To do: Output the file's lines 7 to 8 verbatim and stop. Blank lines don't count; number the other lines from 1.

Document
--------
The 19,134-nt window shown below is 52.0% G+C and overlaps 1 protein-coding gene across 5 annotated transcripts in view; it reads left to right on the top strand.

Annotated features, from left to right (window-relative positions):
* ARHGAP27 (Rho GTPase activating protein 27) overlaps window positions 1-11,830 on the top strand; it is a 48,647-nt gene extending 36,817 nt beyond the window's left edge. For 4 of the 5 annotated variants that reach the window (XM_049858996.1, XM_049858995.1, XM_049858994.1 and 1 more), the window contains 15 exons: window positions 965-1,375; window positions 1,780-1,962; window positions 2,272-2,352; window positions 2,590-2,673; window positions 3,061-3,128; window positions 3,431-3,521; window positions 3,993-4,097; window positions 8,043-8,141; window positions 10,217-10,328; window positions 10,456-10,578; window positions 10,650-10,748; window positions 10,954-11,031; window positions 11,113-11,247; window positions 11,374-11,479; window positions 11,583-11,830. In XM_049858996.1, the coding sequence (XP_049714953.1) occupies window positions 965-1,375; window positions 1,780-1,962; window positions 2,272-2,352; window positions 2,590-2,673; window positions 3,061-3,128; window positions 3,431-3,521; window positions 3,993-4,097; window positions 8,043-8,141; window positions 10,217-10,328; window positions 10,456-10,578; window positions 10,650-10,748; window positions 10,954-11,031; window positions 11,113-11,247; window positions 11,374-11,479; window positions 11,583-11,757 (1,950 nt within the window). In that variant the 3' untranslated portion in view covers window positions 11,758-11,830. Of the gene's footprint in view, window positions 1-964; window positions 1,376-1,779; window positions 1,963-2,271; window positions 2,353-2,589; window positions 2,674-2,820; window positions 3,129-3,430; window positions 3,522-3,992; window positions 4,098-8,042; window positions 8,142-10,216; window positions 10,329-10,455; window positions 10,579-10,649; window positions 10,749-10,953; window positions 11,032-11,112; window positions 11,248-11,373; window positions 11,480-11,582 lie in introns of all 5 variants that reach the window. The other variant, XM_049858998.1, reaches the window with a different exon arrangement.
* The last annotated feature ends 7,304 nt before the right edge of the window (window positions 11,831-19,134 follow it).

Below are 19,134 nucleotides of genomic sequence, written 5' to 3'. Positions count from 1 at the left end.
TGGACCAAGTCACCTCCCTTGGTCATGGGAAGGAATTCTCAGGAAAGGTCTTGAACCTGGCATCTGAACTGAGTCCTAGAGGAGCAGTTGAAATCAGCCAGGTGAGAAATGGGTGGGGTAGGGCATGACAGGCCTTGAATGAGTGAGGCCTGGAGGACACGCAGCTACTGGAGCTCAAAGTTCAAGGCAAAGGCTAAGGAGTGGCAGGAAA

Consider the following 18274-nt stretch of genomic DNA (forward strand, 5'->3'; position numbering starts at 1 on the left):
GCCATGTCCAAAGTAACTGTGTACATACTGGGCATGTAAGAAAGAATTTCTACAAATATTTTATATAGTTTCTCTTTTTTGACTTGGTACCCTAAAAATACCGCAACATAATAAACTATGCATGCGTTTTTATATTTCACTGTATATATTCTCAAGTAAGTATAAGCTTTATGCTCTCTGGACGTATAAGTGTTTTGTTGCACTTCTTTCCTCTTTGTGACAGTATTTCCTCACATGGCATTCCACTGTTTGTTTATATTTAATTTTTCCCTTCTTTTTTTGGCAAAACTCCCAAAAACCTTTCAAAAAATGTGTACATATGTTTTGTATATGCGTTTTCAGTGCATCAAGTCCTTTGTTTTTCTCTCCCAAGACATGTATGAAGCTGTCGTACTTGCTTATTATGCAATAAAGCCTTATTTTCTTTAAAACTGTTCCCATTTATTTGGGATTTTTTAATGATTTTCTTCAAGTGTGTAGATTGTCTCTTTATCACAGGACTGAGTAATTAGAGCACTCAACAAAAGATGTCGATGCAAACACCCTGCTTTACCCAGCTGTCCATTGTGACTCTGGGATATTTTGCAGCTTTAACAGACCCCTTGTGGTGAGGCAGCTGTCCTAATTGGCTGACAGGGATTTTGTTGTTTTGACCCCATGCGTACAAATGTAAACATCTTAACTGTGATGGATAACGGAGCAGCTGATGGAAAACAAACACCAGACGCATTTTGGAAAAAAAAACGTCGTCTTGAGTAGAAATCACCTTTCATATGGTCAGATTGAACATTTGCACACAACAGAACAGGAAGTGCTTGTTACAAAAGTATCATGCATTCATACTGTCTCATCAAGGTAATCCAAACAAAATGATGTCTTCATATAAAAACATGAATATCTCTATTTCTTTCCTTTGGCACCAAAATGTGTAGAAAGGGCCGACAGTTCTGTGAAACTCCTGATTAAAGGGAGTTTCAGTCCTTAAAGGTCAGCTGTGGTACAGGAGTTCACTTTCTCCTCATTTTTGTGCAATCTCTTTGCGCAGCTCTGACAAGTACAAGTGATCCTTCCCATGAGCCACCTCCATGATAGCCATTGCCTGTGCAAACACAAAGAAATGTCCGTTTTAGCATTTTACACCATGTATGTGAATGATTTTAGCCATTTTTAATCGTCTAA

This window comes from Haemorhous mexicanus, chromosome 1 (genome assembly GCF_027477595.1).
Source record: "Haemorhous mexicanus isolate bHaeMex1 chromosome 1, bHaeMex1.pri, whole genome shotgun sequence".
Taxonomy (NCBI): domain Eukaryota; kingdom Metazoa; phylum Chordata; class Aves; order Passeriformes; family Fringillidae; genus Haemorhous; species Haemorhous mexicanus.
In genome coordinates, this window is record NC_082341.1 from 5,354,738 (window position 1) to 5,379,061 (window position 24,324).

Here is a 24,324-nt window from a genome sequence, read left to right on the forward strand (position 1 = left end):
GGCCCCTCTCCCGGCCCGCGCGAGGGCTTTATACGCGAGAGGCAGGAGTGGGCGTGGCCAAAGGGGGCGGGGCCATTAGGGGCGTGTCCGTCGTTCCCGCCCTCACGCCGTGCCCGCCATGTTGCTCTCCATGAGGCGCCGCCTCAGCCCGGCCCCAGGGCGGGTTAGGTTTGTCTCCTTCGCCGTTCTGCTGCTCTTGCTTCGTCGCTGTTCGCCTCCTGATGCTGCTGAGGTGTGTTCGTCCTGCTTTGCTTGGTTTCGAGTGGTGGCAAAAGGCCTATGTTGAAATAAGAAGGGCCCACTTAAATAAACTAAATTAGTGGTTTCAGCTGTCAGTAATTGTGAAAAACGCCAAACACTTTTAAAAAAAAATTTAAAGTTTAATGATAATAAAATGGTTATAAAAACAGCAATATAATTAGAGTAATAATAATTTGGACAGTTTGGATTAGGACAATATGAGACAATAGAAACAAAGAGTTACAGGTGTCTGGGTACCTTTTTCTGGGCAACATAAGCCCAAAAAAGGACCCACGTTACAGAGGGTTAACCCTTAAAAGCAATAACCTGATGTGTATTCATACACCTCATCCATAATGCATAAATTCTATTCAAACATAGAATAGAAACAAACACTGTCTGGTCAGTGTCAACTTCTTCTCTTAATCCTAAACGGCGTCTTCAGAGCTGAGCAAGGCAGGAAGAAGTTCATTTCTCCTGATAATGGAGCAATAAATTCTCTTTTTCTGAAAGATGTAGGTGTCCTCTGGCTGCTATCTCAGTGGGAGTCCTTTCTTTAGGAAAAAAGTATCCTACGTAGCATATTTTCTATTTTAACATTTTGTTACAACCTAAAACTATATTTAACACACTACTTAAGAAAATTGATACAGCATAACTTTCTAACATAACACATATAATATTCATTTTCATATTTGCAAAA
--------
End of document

Consider the following 18274-nt stretch of genomic DNA (forward strand, 5'->3'; position numbering starts at 1 on the left):
GCCATGTCCAAAGTAACTGTGTACATACTGGGCATGTAAGAAAGAATTTCTACAAATATTTTATATAGTTTCTCTTTTTTGACTTGGTACCCTAAAAATACCGCAACATAATAAACTATGCATGCGTTTTTATATTTCACTGTATATATTCTCAAGTAAGTATAAGCTTTATGCTCTCTGGACGTATAAGTGTTTTGTTGCACTTCTTTCCTCTTTGTGACAGTATTTCCTCACATGGCATTCCACTGTTTGTTTATATTTAATTTTTCCCTTCTTTTTTTGGCAAAACTCCCAAAAACCTTTCAAAAAATGTGTACATATGTTTTGTATATGCGTTTTCAGTGCATCAAGTCCTTTGTTTTTCTCTCCCAAGACATGTATGAAGCTGTCGTACTTGCTTATTATGCAATAAAGCCTTATTTTCTTTAAAACTGTTCCCATTTATTTGGGATTTTTTAATGATTTTCTTCAAGTGTGTAGATTGTCTCTTTATCACAGGACTGAGTAATTAGAGCACTCAACAAAAGATGTCGATGCAAACACCCTGCTTTACCCAGCTGTCCATTGTGACTCTGGGATATTTTGCAGCTTTAACAGACCCCTTGTGGTGAGGCAGCTGTCCTAATTGGCTGACAGGGATTTTGTTGTTTTGACCCCATGCGTACAAATGTAAACATCTTAACTGTGATGGATAACGGAGCAGCTGATGGAAAACAAACACCAGACGCATTTTGGAAAAAAAAACGTCGTCTTGAGTAGAAATCACCTTTCATATGGTCAGATTGAACATTTGCACACAACAGAACAGGAAGTGCTTGTTACAAAAGTATCATGCATTCATACTGTCTCATCAAGGTAATCCAAACAAAATGATGTCTTCATATAAAAACATGAATATCTCTATTTCTTTCCTTTGGCACCAAAATGTGTAGAAAGGGCCGACAGTTCTGTGAAACTCCTGATTAAAGGGAGTTTCAGTCCTTAAAGGTCAGCTGTGGTACAGGAGTTCACTTTCTCCTCATTTTTGTGCAATCTCTTTGCGCAGCTCTGACAAGTACAAGTGATCCTTCCCATGAGCCACCTCCATGATAGCCATTGCCTGTGCAAACACAAAGAAATGTCCGTTTTAGCATTTTACACCATGTATGTGAATGATTTTAGCCATTTTTAATCGTCTAA